As for gradient boosting and random forests, the idea is to train a collection of decision trees. However, the key difference is that you are allowed to modify previously trained trees and weights attributed to each tree if that improves the performance of the overall model.

To make things more clear:

• In the case of random forests, all the trees are trained simultaneously and regardless of each other performance.
• In the case of gradient boosting, a new tree is trained on the residuals of the previous trees.
• In the case of random greedy forest, things are more complicated :) At each step we may either start a new tree, or split an existing leaf node. Then, the weights of each leaf are adjusted, to optimize the loss function.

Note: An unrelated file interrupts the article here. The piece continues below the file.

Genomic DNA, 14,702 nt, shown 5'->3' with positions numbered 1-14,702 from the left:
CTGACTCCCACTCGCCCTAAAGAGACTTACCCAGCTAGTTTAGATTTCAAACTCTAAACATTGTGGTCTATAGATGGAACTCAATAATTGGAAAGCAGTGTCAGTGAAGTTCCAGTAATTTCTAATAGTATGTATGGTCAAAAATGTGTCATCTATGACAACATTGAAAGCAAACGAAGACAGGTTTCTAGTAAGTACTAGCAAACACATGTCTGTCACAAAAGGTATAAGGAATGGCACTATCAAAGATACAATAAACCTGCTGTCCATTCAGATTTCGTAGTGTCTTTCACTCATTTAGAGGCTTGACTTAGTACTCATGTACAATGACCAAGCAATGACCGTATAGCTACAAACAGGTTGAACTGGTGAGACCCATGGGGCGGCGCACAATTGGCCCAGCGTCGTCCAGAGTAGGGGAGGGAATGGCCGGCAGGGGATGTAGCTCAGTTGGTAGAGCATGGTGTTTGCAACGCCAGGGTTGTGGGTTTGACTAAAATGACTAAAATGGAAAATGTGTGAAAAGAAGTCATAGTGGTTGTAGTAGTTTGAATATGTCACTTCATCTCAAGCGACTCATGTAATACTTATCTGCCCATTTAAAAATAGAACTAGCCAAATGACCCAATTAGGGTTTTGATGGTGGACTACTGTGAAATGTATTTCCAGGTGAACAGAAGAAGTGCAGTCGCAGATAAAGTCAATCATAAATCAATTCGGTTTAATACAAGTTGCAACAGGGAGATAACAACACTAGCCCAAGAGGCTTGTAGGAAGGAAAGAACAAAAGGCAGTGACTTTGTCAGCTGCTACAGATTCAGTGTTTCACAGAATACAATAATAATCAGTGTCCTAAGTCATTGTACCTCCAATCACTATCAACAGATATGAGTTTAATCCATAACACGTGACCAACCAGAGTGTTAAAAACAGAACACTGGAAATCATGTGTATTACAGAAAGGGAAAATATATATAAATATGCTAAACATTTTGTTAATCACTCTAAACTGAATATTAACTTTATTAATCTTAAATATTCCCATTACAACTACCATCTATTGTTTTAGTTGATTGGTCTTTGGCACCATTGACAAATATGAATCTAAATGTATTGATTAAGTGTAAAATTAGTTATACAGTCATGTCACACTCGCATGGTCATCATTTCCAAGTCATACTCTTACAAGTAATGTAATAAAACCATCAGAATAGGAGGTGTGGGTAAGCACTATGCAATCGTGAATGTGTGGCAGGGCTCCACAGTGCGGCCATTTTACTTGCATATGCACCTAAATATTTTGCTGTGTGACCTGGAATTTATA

To put it in equations, when we try to learn some objective function $F$ what we do is to solve this type of optimization program.

The space of functions where $F$ lives being quite large, we usually rely on heuristics to make the above problem solvable in an acceptable amount of time.

Per example, in the case of gradient boosting, we solve a series of training of decision trees, with the following induction:

$F_m(x) = F_{m-1}(x) + \underset{h_m \in \mathcal{H}}{\operatorname{arg\,min}} \left[{\sum_{i=1}^n {L(y_i, F_{m-1}(x_i) + h_m(x_i))}}\right]$,

So that each step is as simple as training a decision tree, and the training time is, roughly, the number of trees times the training time of a tree.

In the case of the Regularized Greedy Forest, the procedure is as follows: